Bah Botak, an OA that I met quite recently asked me what is my name. "Bah Din", I said! 

Another OA, Dolah just could not get my name right. He called me Kamarudin. His wife passed away and his hut got burned one windy day. He got frequent headaches and always asked for Penadol. I have not visit him for sometime. This Ramadhan is a good occasion to bring him some rice and other stuffs.

N. SEMBILAN, A FAILED MINANGKABAU STATE


An original Minangkabau house in Sumatra with curved roof resembling buffalo horns. The small hut on the right is for storing threshed padi grains, kapok in Bahasa Malaysia and kuie amongst the Minangs of Gomoncheh.


Istana Sri Menanti, Kuala Pilah, multi-tiered but lack the traditional roof style.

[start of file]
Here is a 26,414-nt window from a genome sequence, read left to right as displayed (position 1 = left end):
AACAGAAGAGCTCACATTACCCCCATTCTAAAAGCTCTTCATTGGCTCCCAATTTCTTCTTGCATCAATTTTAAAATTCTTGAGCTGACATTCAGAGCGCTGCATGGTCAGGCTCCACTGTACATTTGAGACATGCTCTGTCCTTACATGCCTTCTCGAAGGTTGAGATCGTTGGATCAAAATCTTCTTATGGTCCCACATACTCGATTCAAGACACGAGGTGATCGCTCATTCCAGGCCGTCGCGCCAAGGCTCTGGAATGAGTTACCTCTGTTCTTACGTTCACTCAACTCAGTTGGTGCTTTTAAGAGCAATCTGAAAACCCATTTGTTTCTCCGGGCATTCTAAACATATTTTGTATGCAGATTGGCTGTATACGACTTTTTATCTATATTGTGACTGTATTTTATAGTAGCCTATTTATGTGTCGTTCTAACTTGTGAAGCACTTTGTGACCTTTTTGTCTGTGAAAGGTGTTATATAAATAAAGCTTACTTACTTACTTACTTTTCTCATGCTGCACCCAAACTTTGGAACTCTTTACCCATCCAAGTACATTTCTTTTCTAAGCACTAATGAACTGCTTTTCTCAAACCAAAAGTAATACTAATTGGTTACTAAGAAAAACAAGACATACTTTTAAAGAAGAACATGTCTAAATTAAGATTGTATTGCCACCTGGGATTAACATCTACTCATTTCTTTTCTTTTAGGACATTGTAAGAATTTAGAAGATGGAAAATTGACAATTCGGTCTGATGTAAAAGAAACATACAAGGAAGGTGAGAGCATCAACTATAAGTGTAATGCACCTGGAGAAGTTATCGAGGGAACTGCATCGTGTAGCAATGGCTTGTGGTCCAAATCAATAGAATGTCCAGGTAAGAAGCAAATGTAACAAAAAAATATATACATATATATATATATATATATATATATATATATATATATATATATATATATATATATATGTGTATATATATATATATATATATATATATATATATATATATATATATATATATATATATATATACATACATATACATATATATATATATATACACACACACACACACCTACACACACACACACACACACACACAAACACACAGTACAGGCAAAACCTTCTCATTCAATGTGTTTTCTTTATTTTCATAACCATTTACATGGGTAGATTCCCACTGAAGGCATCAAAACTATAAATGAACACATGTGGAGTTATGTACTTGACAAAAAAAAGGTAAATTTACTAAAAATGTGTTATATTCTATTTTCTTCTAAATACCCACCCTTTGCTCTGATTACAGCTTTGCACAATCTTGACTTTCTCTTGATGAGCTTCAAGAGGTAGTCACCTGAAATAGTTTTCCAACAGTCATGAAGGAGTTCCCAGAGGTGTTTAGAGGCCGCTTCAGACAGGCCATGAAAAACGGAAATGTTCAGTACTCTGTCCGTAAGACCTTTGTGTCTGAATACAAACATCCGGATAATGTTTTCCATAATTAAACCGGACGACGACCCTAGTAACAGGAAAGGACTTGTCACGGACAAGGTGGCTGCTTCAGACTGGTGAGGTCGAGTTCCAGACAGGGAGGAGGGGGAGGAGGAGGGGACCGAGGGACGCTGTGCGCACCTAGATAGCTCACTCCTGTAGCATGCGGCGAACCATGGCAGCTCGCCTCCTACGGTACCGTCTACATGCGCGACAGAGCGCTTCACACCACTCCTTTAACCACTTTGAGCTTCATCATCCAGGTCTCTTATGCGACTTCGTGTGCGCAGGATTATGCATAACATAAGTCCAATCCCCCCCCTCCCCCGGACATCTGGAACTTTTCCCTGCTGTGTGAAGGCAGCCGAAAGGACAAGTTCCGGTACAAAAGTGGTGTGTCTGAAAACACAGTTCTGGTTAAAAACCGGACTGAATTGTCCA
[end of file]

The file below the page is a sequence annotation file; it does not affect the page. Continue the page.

Balai Adat in the past, Sumatra.


The region in West Sumatra was where the Minangkabaus migrated mainly to N. Sembilan. In Melaka they are found in Pulau Sebang, Selangor in Beranang. 

The Minangkaus in W. Sumatra either live in the coastal area (pesisir) or hinterland (rantau).  Those who came to N. Sembilan broadly belonged to the three groups (Luak Nan Tigo) in the areas marked in the map below: 1. Luak Tanah Datar (rantau), 2. Luak Agam (pesisir) , and 3. Luak Lima Puluah Koto (rantau).



When they opened up land and settled in N. Sembilan, a number provinces (luaks) were demarcated  to facilitate governance in keeping with the Adat. Luak Sungei Ujung is the most powerful  in terms of Adat because it is where the Yam Tuan reside. 


Used to be that buffalo fighting is a favourite sport amongst the Minangkabaus where the winning (menang) buffalo (kerbau) and owner  (hence Menang kerbau shortened to Minangkabau) are  greatly esteemed.